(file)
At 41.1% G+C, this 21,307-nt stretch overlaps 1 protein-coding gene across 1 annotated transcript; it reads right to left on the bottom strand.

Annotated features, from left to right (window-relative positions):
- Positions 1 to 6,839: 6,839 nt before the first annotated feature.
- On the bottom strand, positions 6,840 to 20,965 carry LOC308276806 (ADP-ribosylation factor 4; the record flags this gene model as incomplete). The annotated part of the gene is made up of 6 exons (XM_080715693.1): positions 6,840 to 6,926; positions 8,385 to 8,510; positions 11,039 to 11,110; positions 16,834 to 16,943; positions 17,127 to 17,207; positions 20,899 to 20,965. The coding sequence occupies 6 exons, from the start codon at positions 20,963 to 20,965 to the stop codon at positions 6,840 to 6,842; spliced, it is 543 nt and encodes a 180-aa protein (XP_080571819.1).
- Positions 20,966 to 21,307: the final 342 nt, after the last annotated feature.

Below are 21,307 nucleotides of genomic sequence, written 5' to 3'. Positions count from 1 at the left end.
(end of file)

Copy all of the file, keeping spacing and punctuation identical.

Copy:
At 41.1% G+C, this 21,307-nt stretch overlaps 1 protein-coding gene across 1 annotated transcript; it reads right to left on the bottom strand.

Annotated features, from left to right (window-relative positions):
- Positions 1 to 6,839: 6,839 nt before the first annotated feature.
- On the bottom strand, positions 6,840 to 20,965 carry LOC308276806 (ADP-ribosylation factor 4; the record flags this gene model as incomplete). The annotated part of the gene is made up of 6 exons (XM_080715693.1): positions 6,840 to 6,926; positions 8,385 to 8,510; positions 11,039 to 11,110; positions 16,834 to 16,943; positions 17,127 to 17,207; positions 20,899 to 20,965. The coding sequence occupies 6 exons, from the start codon at positions 20,963 to 20,965 to the stop codon at positions 6,840 to 6,842; spliced, it is 543 nt and encodes a 180-aa protein (XP_080571819.1).
- Positions 20,966 to 21,307: the final 342 nt, after the last annotated feature.

Below are 21,307 nucleotides of genomic sequence, written 5' to 3'. Positions count from 1 at the left end.